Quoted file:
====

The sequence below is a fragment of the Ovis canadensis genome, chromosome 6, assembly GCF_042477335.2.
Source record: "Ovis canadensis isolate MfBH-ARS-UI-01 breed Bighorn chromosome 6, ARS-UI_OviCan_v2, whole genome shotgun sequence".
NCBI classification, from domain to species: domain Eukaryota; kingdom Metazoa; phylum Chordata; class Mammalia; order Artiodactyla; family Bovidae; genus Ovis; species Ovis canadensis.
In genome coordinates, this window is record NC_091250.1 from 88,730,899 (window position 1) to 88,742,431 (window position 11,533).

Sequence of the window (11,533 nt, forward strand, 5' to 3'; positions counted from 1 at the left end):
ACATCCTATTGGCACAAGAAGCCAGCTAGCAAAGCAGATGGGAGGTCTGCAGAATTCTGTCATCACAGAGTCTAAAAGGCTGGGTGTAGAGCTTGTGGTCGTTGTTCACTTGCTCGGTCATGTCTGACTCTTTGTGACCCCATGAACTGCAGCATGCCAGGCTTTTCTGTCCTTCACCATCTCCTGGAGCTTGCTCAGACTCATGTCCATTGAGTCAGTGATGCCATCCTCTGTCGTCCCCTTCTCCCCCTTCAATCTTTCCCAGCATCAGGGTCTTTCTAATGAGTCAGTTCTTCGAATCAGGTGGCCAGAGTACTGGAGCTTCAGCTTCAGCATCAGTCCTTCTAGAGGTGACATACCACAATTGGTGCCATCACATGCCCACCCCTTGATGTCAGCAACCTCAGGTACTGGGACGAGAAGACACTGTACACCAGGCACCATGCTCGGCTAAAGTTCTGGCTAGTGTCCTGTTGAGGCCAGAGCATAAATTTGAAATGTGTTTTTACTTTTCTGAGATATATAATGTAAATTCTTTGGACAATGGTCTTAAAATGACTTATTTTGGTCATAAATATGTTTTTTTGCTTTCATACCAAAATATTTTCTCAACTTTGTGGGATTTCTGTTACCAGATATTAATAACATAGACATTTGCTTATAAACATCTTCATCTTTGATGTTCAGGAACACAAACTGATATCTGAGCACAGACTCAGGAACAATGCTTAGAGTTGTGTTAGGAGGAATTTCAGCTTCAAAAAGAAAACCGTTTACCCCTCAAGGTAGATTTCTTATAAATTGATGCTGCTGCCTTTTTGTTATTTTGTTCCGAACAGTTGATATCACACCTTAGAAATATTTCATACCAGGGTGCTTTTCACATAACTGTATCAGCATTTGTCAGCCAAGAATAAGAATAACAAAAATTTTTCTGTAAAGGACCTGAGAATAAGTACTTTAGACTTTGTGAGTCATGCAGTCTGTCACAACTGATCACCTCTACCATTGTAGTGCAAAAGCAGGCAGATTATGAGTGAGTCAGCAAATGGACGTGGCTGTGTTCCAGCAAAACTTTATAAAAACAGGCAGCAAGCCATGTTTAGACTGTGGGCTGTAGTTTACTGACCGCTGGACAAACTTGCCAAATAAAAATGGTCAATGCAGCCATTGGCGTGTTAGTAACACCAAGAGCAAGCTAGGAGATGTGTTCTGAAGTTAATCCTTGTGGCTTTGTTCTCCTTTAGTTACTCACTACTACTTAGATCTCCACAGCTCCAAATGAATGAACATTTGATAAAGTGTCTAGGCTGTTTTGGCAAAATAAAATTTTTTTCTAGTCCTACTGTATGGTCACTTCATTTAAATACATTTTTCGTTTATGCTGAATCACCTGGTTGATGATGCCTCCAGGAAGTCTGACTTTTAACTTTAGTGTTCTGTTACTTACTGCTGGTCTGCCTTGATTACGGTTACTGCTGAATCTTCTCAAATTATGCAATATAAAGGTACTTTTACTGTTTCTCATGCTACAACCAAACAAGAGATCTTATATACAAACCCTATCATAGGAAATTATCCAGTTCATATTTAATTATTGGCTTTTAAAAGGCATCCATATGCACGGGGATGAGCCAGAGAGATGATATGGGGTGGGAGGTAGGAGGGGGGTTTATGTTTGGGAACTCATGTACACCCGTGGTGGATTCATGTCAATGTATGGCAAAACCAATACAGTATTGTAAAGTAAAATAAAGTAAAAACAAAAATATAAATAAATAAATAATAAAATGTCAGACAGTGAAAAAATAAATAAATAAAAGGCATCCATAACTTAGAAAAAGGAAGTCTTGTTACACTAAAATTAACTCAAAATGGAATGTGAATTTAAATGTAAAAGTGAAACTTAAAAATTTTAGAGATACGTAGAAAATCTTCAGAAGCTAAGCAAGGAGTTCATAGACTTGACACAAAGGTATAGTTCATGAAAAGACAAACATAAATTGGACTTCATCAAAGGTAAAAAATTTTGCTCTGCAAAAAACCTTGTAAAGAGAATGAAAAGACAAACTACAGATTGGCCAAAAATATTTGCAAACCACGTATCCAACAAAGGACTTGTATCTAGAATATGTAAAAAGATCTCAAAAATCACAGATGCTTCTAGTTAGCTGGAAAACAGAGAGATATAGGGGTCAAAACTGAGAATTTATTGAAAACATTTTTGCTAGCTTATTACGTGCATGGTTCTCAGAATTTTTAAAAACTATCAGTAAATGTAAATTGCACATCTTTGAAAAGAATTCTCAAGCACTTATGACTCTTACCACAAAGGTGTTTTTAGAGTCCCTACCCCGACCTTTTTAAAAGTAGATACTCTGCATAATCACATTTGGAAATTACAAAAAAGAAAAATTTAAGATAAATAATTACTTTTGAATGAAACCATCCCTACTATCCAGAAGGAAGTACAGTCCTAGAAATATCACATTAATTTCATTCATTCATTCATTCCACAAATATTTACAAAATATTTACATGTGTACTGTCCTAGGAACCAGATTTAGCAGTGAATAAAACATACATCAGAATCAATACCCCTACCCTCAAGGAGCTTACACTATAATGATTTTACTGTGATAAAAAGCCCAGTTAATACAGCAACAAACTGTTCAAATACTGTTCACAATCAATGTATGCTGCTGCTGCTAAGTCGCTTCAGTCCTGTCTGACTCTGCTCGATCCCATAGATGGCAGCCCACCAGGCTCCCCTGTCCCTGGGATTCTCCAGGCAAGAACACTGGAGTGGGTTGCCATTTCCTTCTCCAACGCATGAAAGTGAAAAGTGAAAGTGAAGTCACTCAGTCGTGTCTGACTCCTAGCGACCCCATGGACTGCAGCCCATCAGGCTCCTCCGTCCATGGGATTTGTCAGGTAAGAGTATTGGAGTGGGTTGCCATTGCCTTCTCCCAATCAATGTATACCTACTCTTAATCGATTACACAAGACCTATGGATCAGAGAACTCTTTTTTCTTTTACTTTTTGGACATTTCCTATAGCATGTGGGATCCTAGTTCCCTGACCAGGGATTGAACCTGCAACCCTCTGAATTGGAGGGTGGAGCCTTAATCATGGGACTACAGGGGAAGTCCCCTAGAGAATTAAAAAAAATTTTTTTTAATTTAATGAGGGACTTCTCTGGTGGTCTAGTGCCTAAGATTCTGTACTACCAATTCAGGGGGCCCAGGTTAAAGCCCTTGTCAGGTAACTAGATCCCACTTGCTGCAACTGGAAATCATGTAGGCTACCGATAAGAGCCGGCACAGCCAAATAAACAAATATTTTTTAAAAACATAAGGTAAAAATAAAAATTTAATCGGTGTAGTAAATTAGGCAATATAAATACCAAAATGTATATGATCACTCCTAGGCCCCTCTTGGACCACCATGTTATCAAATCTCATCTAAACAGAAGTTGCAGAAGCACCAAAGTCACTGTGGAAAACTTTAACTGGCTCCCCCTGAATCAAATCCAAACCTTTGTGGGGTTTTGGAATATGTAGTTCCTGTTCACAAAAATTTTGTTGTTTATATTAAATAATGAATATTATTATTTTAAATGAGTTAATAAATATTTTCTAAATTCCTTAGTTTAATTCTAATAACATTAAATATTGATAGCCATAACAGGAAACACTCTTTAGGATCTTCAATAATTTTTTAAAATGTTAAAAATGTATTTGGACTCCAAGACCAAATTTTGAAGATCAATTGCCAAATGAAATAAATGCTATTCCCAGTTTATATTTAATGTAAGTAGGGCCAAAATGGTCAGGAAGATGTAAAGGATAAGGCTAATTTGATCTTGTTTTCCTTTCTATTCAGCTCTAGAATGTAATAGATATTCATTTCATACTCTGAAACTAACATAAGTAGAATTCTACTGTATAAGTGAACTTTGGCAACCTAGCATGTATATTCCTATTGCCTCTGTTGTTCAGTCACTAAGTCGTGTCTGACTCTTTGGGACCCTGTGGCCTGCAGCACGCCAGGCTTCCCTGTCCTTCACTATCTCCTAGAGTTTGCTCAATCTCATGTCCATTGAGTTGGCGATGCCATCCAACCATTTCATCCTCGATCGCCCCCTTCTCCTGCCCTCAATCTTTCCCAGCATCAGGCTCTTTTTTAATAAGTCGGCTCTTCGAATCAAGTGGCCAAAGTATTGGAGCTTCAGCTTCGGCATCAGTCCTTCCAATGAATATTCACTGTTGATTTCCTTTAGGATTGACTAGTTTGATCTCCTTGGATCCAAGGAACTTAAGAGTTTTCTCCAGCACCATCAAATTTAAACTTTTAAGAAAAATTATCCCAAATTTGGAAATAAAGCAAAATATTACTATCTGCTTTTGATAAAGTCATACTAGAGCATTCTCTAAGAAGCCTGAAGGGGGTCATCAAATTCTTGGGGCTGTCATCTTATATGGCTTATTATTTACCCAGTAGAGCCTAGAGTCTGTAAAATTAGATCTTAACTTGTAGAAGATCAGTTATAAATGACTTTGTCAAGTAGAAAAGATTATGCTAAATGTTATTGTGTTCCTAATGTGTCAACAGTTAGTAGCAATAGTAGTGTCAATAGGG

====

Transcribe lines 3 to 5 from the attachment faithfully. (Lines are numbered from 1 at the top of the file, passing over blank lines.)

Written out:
NCBI classification, from domain to species: domain Eukaryota; kingdom Metazoa; phylum Chordata; class Mammalia; order Artiodactyla; family Bovidae; genus Ovis; species Ovis canadensis.
In genome coordinates, this window is record NC_091250.1 from 88,730,899 (window position 1) to 88,742,431 (window position 11,533).

Sequence of the window (11,533 nt, forward strand, 5' to 3'; positions counted from 1 at the left end):